They also remember how the sons came in after school and worked shifts. Now those shifts have turned into careers: George has never worked anywhere else; Steve came back after serving in the Air Force; and Tony, a Baptist preacher on the side, found his way home after attending Bible college.

“You do what your daddy says,” Steve says with a laugh. “I pretty much knew I was going to come back.”

Generations of customers — the children and grandchildren of the mechanics and lawyers and farmhands in Robeson County — come back, too. They come back for the same burger, fixed the same way. It only costs a little more than it used to.

Been there forever

The Stevens brothers say they don’t think about milestones. The Dixie is 50 years old this year, but the brothers say the decades run together. They’re more concerned with the daily operation of the drive-in, where they plan to cook and serve meals until they can’t anymore.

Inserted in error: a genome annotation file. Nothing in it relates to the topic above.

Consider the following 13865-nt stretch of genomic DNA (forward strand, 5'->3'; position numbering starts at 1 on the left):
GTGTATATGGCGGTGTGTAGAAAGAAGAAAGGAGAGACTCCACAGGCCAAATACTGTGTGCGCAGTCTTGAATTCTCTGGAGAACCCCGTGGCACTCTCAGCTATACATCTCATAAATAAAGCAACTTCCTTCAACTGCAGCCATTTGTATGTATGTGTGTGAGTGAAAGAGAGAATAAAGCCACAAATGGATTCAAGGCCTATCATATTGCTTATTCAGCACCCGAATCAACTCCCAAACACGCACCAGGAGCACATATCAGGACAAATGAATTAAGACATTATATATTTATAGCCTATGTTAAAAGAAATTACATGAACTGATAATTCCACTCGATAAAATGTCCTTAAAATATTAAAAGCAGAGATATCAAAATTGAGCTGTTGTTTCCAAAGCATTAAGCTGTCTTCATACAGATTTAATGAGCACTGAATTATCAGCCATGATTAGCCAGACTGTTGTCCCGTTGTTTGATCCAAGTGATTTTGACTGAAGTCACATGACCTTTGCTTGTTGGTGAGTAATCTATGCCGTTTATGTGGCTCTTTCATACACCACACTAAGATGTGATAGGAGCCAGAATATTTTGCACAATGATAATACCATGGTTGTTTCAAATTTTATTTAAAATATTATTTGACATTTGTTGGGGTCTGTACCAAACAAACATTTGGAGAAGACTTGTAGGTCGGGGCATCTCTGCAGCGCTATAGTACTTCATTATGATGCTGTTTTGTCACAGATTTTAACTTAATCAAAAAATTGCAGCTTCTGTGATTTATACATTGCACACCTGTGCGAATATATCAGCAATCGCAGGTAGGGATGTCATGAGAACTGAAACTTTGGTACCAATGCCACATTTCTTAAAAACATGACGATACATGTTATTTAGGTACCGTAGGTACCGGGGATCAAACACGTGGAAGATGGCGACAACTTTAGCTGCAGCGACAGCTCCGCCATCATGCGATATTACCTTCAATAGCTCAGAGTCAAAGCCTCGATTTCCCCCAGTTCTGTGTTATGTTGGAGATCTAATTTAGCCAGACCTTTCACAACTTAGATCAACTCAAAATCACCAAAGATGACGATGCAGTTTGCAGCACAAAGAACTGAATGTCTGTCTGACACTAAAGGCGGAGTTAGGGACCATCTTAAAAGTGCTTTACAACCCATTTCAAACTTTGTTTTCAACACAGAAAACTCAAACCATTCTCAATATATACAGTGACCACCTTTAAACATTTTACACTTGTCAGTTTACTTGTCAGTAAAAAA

“Four families survived out of here,” Tony says. “This is it. If we close up, we’re gone.”

To keep the doors open, they follow the same formula — quick service, red hot dogs, fresh ground beef, and hand-peeled potatoes — because it works.

“You just can’t change a hamburger,” George says.

As the lunch rush slows, Tony’s granddaughter Brooke Seate, a waitress, hints of her plans to keep the Dixie open for coming generations.

She’s heading off for college in the fall, away from Lumberton. But she’s already thinking about coming back home with a business degree and using it to run the drive-in.

She sees a future here as long as hungry customers are drawn to the Dixie. That future looks a lot like the past.

Dixie Drive-In
1930 East Fifth Street
Lumberton, N.C. 28358
(910) 738-6310
Closed on Sundays and Mondays.